The new benchmark stock assessment shows that coastwide Atlantic menhaden biomass and egg production (fecundity) have increased since the late 1990’s. However, it also showed that menhaden abundance and recruitment remain well below historic levels. It is these latter predictors of a stock’s health that matter most to their predators, who largely rely on younger, smaller fish. These downward trends are troubling because fishing effort is highly concentrated in the Chesapeake Bay and mid-Atlantic, the nursery for menhaden and many other species, where the population may be highly sensitive to environmental factors such as hypoxia.

Additionally, the assessment shows that the population has not recovered throughout its historic range from Maine to Florida, as evidenced by the fact that a number of fishery independent surveys (particularly those in Maine, Rhode Island, and Connecticut) were rejected from the analysis because they found an “extremely low occurrence of menhaden” (see pg. 124 of assessment).

As you know, Virginia, which houses Omega Protein’s rendering plant, is the only state that would benefit from an increase in the quota. A proportional increase to the 2015 quota (for example, even the maximum proposed 20 percent increase over the 2014 quota for each state), without reallocation, will not solve any state’s quota shortages or bait industry challenges. Without reallocation, increasing the quota would do nothing for New York. The reduction fishery (Omega Protein) has 80 percent of the coastwide quota and continued to be successful in 2014, the second year under the current catch limit. Under the current (Amendment 2) management system, quota can be traded between states.  Virginia could transfer a relatively small amount of quota and solve all other states’ current shortages without increasing the coastwide catch.

We thank the Commission for taking an historic first step but now it’s time to advance the Commission’s vision and to adopt Ecological Reference Points when managing this fish. Managers should not increase the 2015 quota for menhaden unless they leave enough in the ocean as food for predators. Current quota shortages should be addressed by reallocation or trading, not by sacrificing coastwide conservation.


Send this to:

James J. Gilmore, Jr.
NYSDEC, Marine Resources
205 North Belle Mead Road
East Setauket, NY 11733
Tel: 631.444.0433

Emerson Hasbrouck, Jr.
Cornell Cooperative Extension
Marine Program
423 Griffing Avenue, #100
Riverhead, New York 11901-3071

Senator Philip Boyle
4th Senate District
69 West Main Street
Bay Shore, NY 11706
Tel: 518.455.3411 (Albany); 631.665.2311 (District office)

On going proxy: Steve Heins
NYSDEC, Marine Resources
205 North Belle Mead Road
East Setauket, NY 11733

The Honorable Andrew M. Cuomo
Governor, State of New York
NYS State Capitol Building
Albany, NY 12224

(can email Cuomo at

Season starting soon, and menhaden help needed

photo from Discover magazine (

We can all agree it’s been a long, cold winter. And though I could listen to Low’s “Last Snowstorm of the Year” over and over again, I’ve also been fiending for well over a month to get a line in the water; like seriously tying and retying leaders and sorting hooks and lures. Striped bass season starts this week! At least below the GW Bridge. The water temperatures still aren’t optimal yet, but I’m planning on hitting Jamaica Bay as soon as I can with a series of pencil poppers, Daiwa minnows, and 1/2oz. bucktails, trailers TBD. I recently moved out of Williamsburg and I haven’t updated since I still don’t have Internet at my new apartment; I need to make sure I can afford all the other necessary utilities since living at my last apartment completely skewed my idea of what a normal electricity bill looks like—our first bill was for over $2700 (did not pay that one) and averaged nearly $300/month. I’m living the total bachelor life, but this time it will look much different than when I was 24 going to graduate school in Berkeley, California. Lots of crap still in cardboard boxes, but at least all my rods and reels are taken care of, hanging neatly from the ceiling in Fort Greene, and my gear and car are primed and ready. Or maybe I’ll go up the Hudson a bit….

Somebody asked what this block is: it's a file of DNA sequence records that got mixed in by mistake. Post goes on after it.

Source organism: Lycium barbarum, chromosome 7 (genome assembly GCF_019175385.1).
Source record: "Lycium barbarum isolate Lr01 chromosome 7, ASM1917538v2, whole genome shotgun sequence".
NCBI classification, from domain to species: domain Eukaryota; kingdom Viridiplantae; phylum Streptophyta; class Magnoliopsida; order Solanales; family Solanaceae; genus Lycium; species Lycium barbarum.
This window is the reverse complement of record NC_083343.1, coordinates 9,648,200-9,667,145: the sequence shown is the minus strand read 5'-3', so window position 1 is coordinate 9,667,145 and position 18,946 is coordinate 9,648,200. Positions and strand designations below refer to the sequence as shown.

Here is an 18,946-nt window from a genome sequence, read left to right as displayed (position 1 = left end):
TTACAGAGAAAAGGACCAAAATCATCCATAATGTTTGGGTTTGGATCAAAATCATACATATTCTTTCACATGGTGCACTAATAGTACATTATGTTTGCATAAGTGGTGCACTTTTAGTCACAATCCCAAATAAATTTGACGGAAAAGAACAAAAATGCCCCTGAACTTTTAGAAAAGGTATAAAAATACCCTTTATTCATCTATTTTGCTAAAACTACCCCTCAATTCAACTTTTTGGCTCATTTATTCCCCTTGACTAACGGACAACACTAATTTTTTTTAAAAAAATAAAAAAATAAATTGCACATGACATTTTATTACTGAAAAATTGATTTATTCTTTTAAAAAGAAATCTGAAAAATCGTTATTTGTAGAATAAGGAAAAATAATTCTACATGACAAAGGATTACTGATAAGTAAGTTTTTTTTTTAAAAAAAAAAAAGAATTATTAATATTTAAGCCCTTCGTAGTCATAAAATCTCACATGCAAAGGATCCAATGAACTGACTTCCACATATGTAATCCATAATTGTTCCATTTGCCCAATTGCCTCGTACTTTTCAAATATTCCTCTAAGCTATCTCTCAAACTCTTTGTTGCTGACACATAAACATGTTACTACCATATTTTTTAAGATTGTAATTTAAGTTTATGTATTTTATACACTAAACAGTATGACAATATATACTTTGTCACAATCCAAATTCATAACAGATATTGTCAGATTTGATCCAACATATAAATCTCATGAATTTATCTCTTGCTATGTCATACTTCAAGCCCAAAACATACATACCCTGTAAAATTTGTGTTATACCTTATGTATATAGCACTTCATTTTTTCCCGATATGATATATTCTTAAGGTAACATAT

That being said, there’s been a lot going on around us lately, both locally and in the marine waters. First off, for us Brooklyn people, especially those who live in Greenpoint, is the development happening near Green Street pier up towards Newtown Creek. We’ve all seen the artist renderings rendering Greenpoint’s waterfront into Long Island City’s contemporary, but what we don’t always hear about is what’s going on with that land they’re planning on digging up. There was a very good article on the Greenpointers blog about exactly this, detailing the pollution under ground that’s seeping from the Nuhart Plastics building, and this is some nasty and not altogether hopeful news, but it’s something we should know about if the city’s planning to dig around and develop in our neighborhood.